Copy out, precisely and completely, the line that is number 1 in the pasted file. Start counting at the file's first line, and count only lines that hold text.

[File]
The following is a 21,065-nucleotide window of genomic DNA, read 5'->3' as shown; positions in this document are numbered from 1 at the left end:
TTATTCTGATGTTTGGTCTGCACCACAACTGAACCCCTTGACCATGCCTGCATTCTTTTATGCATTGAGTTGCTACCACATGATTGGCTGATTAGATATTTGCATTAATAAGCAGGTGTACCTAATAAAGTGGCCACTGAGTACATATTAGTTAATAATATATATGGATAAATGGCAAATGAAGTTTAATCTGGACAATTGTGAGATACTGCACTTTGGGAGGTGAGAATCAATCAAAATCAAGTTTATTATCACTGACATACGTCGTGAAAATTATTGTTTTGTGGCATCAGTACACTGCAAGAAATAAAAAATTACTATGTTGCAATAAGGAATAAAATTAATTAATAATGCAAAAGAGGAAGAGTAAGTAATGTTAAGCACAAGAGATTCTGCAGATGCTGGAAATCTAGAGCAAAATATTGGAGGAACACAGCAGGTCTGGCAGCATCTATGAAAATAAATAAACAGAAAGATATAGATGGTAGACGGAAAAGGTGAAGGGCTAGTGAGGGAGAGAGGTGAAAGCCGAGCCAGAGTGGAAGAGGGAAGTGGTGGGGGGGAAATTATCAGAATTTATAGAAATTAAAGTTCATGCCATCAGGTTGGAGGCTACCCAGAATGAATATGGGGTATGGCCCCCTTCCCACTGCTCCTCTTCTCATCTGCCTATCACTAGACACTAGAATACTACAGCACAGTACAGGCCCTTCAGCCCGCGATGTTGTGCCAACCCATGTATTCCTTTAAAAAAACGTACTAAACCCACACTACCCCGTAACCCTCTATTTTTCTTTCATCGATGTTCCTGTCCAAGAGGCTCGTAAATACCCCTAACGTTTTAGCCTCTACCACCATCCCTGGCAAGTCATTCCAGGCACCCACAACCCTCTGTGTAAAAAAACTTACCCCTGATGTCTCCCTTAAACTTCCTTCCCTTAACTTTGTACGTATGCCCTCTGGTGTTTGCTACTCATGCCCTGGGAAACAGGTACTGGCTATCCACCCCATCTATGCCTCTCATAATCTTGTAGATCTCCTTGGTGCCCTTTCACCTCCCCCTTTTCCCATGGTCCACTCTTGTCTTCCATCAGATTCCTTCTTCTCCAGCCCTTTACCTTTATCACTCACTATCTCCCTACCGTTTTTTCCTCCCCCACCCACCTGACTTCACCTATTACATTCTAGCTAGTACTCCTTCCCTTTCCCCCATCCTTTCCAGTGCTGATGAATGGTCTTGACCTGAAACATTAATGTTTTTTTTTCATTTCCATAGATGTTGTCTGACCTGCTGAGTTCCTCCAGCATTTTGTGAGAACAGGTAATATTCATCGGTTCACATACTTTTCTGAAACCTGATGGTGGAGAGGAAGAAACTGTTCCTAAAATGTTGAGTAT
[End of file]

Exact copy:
The following is a 21,065-nucleotide window of genomic DNA, read 5'->3' as shown; positions in this document are numbered from 1 at the left end: